Asia facing worsening water crisis: ADB
Manila (AFP) Oct 12, 2010
Asia is facing a worsening water crisis that threatens to curtail food production while taking an increasingly heavy toll on the region's economies, the Asian Development Bank said Tuesday.
Governments, industries and people around the region urgently need to stop wasting so much of the precious resource if they are to limit the shortage, ADB infrastructure advisor Arjun Thapan said.
"The water footprint in our towns and cities, in our irrigation systems, our energy production systems and in industry in general, is extravagant," Thapan said at a water crisis conference hosted by the Manila-based lender.
"It needs to shrink and Asia needs to become acutely conscious of the scarcity value of its accessible fresh water, and the imperative of efficiency in managing it."
In a report, the ADB faulted weak enforcement of laws for the degradation of Asian water quality, with between 80 and 89 percent of all untreated wastewater leaching into fresh water in east and south Asia, respectively.
"In short, Asia is witnessing a despoliation of its freshwater resources with disastrous consequences for ecological balance and environmental sustainability," the bank said.
It also highlighted that while irrigated agriculture uses up 80 percent of the region's fresh water, there have been only very minimal moves to boost irrigation efficiency over the past two decades.
At least least nine billion dollars' worth of treated water was lost each year in Asia's cities, the ADB said.
Climate change, rapid industrialisation, water pollution, dietary shifts and the drive to grow biofuels are also expected to deepen the water crisis, according to Thapan.
On current trends, this would lead to a 40 percent gap between water demand and supply in Asia by 2030.
"The impact is going to be greatest on food production and investment in the energy sector," Thapan told a news conference.
"All of these, doubtless, is going to impact on overall economic growth."
Among the region's largest countries, the ADB estimated India would face a water deficit of 50 percent by 2030 while China would have a shortage of 25 percent.
China, India, Pakistan, Vietnam, Bangladesh, Nepal, Uzbekistan and Cambodia are currently feeling the heaviest impacts of the water shortage in terms of food and energy production as well as ecological damage, the ADB said.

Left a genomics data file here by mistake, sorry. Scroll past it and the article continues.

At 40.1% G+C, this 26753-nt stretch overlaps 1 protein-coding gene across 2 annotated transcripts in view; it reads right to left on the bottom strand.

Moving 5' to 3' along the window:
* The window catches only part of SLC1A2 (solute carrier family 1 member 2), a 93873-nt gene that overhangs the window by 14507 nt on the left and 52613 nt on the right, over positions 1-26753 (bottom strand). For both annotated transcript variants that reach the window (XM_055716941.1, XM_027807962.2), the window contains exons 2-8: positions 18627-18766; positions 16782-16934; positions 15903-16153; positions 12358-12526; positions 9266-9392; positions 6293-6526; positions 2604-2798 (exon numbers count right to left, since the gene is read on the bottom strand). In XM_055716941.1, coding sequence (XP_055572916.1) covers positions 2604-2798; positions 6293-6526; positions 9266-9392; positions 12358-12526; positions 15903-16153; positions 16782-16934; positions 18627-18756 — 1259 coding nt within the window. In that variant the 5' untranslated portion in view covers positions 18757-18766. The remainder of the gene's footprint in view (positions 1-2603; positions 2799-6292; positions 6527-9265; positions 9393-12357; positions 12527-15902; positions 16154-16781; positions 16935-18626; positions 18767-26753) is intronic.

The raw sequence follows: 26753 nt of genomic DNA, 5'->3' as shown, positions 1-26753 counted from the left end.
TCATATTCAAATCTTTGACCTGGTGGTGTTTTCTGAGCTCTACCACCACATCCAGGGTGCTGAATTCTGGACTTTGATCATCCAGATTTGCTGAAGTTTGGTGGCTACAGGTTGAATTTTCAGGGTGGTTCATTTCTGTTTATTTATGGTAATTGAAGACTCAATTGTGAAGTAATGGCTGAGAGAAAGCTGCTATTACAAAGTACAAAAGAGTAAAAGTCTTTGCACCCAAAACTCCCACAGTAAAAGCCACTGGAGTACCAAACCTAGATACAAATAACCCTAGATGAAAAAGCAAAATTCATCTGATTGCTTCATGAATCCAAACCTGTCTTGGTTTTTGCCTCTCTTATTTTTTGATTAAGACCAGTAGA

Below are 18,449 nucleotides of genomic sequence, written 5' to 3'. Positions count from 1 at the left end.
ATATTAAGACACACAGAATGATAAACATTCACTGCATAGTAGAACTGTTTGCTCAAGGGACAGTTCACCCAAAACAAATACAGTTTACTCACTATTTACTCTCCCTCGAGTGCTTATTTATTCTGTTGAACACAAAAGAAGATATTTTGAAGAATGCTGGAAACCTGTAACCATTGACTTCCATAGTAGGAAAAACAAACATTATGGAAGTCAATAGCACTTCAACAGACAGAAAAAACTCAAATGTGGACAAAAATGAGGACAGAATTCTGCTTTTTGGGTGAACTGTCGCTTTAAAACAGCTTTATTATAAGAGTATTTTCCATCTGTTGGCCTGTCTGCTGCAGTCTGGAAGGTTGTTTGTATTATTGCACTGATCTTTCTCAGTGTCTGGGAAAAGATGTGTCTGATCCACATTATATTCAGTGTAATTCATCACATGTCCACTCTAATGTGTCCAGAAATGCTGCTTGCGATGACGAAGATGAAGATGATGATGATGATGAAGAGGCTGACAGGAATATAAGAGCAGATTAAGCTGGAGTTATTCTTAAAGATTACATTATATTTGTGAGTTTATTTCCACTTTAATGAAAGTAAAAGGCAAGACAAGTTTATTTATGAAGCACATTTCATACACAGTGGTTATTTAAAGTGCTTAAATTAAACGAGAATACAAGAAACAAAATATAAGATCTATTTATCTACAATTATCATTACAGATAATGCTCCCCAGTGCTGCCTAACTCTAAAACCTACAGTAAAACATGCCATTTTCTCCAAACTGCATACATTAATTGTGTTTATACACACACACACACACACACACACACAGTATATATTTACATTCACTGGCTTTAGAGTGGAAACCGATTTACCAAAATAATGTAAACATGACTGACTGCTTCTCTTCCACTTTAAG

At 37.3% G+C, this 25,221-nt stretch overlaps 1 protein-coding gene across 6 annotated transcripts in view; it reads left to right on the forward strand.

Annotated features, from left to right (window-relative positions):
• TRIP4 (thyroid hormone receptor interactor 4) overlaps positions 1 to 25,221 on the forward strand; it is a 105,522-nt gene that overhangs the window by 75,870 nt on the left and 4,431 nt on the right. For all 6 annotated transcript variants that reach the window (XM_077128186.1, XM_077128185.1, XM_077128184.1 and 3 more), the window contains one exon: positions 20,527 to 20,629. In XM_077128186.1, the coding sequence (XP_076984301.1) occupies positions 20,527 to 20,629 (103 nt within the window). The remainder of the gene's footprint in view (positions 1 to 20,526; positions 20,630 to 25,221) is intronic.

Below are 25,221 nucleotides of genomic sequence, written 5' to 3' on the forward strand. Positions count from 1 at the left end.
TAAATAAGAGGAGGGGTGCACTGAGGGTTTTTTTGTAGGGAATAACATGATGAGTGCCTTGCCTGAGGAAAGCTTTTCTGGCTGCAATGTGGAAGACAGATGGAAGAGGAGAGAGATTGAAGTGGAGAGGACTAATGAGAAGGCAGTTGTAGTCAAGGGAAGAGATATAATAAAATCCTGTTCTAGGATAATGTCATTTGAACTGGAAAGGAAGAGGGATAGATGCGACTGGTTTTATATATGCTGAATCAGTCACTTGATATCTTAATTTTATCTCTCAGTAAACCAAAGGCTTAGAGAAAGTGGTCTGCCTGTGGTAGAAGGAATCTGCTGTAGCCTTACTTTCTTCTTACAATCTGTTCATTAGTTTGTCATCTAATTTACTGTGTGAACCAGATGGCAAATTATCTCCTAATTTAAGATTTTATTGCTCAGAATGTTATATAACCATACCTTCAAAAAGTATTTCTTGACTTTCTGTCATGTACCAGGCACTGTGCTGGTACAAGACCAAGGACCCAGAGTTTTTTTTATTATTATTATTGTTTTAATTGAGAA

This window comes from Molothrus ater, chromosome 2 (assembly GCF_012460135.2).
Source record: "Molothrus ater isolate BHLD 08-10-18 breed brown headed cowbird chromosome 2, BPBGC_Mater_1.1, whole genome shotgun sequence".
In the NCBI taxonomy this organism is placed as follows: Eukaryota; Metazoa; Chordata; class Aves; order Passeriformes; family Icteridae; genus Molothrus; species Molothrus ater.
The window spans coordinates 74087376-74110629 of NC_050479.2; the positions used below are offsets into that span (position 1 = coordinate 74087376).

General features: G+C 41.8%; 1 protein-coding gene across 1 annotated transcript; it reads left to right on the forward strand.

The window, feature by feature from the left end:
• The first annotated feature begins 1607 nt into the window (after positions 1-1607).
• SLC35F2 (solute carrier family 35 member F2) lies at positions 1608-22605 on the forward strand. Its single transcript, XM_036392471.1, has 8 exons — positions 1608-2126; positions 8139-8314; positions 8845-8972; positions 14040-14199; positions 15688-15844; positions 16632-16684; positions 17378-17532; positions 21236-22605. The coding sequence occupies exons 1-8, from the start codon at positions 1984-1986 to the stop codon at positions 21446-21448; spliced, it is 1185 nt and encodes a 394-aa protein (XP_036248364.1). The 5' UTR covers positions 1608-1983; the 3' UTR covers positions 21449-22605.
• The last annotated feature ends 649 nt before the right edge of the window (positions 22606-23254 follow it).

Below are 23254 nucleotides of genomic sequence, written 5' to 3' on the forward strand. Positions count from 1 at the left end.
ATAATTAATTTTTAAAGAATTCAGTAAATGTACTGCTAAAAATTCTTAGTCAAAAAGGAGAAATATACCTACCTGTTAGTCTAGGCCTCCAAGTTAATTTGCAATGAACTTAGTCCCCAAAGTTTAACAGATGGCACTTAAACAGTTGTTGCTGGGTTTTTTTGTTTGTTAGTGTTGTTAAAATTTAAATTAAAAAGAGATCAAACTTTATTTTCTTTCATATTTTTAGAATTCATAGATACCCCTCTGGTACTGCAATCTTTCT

Plugging the water leakage and stopping the waste will cost billions of dollars, according to the ADB, which called on the private sector to play a bigger role in fixing the problem.
"Increased investments from the private sector, especially in managing and delivering water services, and in using technology and innovation to reduce our water footprint, will be critical," Thapan said.
earlier related report
The Intergovernmental Panel on Climate Change (IPCC) started a four-day session in the city of Busan with some 400 participants, including chairman Rajendra Pachauri and representatives and researchers from member countries, a Korea Meteorological Administration spokesman told AFP.
The agenda for the closed meeting includes renewable energy sources, how to manage natural disasters and recommendations to reform the IPCC, the administration said in a statement last week.
"The (reform) discussion is a very important agenda to determine the future directions of IPCC operations, and the result will receive great attention from the international community," said the statement.
Pachauri and the IPCC came under criticism after the panel admitted its landmark 2007 report exaggerated the speed at which Himalayan glaciers were melting.
The group admitted its mistakes but insisted its core conclusions about climate change were sound.
A five-month probe ordered by UN Secretary General Ban Ki-Moon said the IPCC should have a stronger scientific basis for making its predictions and recommended an overhaul of the position of Pachauri.
The controversy fanned debate in the scientific community on whether concerns over climate change are exaggerated.
But the panel still has a role to "take action for adaptation to climate change" that is "getting more and more difficult to manage", South Korea's Environment Minister Lee Maan-Ee said in an opening speech.
"I believe it is scientifically clear and commonly understood that climate change is unequivocal.... We cannot afford to dismiss this opportunity to build a green and sustainable world for future generations with countermeasures against climate change," he said.
The group is expected to hold a press conference on Thursday after the discussions end.
The UN panel, established in 1988, received the 2007 Nobel Peace Prize, along with former US Vice President Al Gore, for its contributions to the study of climate change.
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